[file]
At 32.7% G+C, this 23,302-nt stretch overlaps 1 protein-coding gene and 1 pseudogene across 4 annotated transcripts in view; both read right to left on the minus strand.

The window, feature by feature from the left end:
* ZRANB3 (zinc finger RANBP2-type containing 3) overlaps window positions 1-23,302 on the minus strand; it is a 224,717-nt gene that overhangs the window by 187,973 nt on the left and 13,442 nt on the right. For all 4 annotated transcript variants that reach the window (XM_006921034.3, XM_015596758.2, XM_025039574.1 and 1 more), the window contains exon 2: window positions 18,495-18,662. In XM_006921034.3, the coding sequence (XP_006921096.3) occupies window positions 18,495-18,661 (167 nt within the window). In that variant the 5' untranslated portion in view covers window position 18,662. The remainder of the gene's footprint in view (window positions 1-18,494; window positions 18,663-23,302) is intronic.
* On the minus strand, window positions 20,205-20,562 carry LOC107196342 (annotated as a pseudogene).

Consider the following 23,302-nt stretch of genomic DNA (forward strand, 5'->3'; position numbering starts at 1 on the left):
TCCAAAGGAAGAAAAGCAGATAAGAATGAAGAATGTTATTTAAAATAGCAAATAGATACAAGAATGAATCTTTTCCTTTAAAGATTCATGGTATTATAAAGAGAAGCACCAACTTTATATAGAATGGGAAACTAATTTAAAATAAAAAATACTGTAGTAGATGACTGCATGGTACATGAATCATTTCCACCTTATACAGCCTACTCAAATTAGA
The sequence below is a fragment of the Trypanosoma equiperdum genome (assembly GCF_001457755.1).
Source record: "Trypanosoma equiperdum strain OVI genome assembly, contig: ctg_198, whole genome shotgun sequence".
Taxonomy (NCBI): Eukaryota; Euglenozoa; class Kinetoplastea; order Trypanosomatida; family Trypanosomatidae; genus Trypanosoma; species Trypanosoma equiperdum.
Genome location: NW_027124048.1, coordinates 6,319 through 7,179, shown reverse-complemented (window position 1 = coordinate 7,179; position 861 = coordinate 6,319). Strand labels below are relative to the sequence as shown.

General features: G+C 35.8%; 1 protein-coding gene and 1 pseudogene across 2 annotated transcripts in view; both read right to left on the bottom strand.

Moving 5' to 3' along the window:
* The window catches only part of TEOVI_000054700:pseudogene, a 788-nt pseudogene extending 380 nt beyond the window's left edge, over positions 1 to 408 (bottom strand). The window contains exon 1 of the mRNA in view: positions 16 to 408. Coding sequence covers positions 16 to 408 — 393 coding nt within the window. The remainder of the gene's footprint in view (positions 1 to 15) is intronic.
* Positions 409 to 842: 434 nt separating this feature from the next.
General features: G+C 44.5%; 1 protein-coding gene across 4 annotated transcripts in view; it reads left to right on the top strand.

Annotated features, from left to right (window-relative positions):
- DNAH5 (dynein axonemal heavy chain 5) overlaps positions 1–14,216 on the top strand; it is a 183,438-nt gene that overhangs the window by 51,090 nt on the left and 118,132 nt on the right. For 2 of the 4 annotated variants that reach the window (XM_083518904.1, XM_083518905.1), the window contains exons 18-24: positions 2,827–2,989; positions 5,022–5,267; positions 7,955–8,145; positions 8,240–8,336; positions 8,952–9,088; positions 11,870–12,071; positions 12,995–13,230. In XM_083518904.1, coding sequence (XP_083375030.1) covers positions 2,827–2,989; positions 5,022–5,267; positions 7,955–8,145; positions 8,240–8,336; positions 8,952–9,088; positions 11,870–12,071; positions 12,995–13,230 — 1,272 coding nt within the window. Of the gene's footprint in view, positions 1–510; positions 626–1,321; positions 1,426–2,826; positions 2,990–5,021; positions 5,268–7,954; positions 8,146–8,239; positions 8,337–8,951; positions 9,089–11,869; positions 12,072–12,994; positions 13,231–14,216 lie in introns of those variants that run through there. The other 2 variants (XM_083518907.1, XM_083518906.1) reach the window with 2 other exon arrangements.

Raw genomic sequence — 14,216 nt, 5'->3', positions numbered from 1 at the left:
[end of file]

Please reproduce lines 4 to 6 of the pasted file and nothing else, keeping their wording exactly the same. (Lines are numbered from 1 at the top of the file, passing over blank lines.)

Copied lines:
* On the minus strand, window positions 20,205-20,562 carry LOC107196342 (annotated as a pseudogene).

Consider the following 23,302-nt stretch of genomic DNA (forward strand, 5'->3'; position numbering starts at 1 on the left):
TCCAAAGGAAGAAAAGCAGATAAGAATGAAGAATGTTATTTAAAATAGCAAATAGATACAAGAATGAATCTTTTCCTTTAAAGATTCATGGTATTATAAAGAGAAGCACCAACTTTATATAGAATGGGAAACTAATTTAAAATAAAAAATACTGTAGTAGATGACTGCATGGTACATGAATCATTTCCACCTTATACAGCCTACTCAAATTAGA